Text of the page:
He was considered for the roles of Jett Rink and Bob Dale in Giant (1956).
Called West Windsor, Vermont, his home for more than three decades (Bronson Farm), and was buried in nearby Brownsville Cemetery, near the foot of Mt. Ascutney.
Appeared with Steve McQueen and James Coburn in two films, both of which were directed by John Sturges: The Magnificent Seven (1960) and The Great Escape (1963).
With Bronson's death on August 30, 2003, Robert Vaughn became the last surviving actor to have played one of the title characters in The Magnificent Seven (1960). Vaughn died on November 11, 2016 at the age of 83.
His stepson, Jason McCallum Bronson, the adoptive son of David McCallum and Jill Ireland, died of an accidental drug overdose in 1989.
Was introduced to his second wife, Jill Ireland, by her then-husband David McCallum during the filming of The Great Escape (1963).
Spoke fluent Russian, Lithuanian and Greek.
Owned homes in Europe, including Lithuania and Greece.
Had hip replacement surgery in August 1998.
He was considered for the lead role in Conan the Barbarian (1982).
Sergio Leone once called him "the greatest actor I ever worked with". Leone had wanted Bronson for all three of what became known as the "Man with No Name" trilogy, but Bronson turned him down each time. He turned down the lead role in Fistful of Dollars (1964) after describing it as the "worst script I have ever seen"; he turned down the role of Col. Douglas Mortimer in For a Few Dollars More (1965) as he wasn't interested; and he turned the role of Angel Eyes in The Good, the Bad and the Ugly (1966) because he was in England filming The Dirty Dozen (1967). Leone eventually cast him as Harmonicac in Once Upon a Time in the West (1968).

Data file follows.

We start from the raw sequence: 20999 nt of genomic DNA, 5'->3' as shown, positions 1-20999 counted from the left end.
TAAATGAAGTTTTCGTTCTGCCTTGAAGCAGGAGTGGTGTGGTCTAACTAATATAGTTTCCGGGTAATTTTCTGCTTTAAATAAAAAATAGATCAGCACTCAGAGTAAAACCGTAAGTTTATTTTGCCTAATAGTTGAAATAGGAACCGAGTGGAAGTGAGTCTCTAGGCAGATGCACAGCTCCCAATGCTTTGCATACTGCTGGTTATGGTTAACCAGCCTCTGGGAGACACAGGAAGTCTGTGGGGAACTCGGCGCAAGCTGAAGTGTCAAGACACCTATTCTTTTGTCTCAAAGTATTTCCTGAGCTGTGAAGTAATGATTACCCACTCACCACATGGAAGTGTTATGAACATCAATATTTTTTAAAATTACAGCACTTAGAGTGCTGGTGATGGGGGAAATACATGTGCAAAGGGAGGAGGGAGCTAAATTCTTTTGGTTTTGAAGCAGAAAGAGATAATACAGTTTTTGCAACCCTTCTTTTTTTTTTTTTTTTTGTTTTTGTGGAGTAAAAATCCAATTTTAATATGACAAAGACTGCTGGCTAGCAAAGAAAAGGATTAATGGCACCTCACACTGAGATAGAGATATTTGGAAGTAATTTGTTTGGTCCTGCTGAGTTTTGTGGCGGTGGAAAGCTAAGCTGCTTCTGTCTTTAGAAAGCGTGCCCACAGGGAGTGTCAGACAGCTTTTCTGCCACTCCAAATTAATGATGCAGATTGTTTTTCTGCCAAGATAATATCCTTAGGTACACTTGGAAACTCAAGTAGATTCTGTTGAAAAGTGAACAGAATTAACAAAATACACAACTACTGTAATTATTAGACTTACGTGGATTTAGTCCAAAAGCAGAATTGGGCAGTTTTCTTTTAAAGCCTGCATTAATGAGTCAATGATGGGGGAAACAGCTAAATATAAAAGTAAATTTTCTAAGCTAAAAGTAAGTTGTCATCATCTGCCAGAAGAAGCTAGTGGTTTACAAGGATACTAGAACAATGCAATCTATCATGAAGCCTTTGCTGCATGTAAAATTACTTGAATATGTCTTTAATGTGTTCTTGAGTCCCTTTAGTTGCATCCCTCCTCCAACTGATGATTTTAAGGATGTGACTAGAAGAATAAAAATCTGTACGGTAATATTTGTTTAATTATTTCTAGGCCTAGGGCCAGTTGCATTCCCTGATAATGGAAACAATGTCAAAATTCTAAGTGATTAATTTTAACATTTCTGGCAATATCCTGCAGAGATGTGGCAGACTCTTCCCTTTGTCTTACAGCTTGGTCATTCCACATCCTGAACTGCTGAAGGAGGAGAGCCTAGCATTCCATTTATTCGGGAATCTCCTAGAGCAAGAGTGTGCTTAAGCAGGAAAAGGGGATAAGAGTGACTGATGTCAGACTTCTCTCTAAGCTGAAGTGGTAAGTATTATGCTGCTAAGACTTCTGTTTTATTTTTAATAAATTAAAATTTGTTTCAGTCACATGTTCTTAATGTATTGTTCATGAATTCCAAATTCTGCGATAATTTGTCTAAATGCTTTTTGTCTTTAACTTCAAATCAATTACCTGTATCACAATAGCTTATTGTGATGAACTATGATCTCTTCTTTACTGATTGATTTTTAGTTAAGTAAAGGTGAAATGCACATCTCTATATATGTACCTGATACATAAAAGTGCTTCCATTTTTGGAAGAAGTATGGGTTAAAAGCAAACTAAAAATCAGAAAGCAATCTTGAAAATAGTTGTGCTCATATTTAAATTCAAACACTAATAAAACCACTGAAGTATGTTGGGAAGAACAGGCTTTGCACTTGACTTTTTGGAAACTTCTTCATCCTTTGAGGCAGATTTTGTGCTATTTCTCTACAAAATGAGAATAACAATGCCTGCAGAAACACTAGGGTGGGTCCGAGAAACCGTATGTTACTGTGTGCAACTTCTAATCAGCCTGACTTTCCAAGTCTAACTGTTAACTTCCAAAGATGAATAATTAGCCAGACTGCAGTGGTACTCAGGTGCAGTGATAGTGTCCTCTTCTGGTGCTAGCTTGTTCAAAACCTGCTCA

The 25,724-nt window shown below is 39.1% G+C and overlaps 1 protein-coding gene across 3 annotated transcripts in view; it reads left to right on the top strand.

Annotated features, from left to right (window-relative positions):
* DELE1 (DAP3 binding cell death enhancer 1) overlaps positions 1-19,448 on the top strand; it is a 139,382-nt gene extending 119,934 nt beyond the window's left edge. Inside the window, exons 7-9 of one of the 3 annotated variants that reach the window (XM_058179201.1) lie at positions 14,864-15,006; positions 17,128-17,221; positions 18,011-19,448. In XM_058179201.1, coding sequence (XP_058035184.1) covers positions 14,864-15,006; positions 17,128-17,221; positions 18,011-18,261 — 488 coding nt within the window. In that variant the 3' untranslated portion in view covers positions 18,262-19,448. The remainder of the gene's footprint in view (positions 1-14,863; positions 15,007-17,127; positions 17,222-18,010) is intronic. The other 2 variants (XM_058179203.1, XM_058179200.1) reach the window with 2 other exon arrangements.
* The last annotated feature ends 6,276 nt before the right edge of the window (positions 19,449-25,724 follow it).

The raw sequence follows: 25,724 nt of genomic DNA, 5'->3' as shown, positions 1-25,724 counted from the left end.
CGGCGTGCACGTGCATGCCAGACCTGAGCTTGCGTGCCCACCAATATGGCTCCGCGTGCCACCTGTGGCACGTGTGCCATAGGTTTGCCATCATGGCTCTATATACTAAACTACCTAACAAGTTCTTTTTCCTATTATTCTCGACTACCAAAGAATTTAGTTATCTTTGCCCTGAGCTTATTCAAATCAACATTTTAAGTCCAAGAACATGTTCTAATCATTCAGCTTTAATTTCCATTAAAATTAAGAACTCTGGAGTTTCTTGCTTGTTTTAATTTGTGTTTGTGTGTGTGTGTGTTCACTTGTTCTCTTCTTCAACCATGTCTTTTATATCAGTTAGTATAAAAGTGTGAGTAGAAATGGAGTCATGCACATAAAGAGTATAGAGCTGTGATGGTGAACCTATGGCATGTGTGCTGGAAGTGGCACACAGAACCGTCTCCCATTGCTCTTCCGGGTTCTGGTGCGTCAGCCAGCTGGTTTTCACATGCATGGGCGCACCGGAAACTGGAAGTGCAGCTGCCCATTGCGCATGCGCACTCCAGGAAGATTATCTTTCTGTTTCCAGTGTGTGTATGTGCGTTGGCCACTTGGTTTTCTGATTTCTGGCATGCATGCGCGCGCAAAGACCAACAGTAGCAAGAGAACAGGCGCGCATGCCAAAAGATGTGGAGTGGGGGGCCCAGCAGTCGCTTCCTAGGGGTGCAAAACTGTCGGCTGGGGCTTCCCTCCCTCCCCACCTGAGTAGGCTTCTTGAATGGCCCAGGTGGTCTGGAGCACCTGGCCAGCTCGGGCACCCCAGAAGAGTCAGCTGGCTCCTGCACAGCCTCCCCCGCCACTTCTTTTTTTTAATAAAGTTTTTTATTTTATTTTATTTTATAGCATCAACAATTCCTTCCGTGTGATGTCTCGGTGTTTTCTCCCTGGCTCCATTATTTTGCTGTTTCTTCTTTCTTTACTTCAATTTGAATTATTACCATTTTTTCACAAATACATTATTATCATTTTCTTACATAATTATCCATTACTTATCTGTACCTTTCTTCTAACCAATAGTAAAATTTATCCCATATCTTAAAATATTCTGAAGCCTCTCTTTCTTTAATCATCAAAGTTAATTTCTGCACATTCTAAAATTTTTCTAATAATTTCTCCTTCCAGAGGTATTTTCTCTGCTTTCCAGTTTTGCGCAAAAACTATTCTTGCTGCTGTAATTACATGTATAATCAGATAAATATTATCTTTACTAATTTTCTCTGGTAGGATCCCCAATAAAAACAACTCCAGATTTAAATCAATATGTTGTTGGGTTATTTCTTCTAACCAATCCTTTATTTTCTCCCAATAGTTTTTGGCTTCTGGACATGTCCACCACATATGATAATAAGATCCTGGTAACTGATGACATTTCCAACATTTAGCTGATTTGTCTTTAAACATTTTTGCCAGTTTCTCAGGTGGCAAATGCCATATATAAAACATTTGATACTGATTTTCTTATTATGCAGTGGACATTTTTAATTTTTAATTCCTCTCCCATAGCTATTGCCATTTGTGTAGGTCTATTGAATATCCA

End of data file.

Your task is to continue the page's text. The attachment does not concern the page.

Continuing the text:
The term "Charles Bronson" is frequently uttered in Reservoir Dogs (1992) in reference to a hard-man.
He was very active in raising funds for the John Wayne Cancer Institute.
Advertised Mandom hair oil.
Capable of essaying a variety of types, from Russian to American Indian, from homicidal villain to tight-lipped hero, Bronson suddenly became a star at the age of 53. Following the success of Death Wish (1974) he repeated, with little variation, his role as a vengeful urban vigilante.
In the latter part of his career, he worked predominantly with The Guns of Navarone (1961) director J. Lee Thompson. They made nine films together in just over a decade between 1977 and 1989: 10 to Midnight (1983), Cabo Blanco (1980), Death Wish 4: The Crackdown (1987), The Evil That Men Do (1984), Kinjite: Forbidden Subjects (1989), Messenger of Death (1988), Murphy's Law (1986), St. Ives (1976) and The White Buffalo (1977).
His parents were from Lithuania, where his father was a coal miner, and he grew up in a western Pennsylvania coal-mining town. Like all the men in his family he worked in the mines, but hated it and used a variety of means to escape it (including the military and, eventually, acting). His expertise with tunneling and working underground turned out to be quite helpful when making The Great Escape (1963) in the role of "Tunnel King" Velinski. However, even though the "tunnel" he was working in was a cutaway set, he could only stay in it for a few minutes at a time before he had to get up and leave. As a boy working in the mines, he was caught in a cave-in and almost died before he was finally rescued. Ever since that time he had had a deathly fear of enclosed spaces.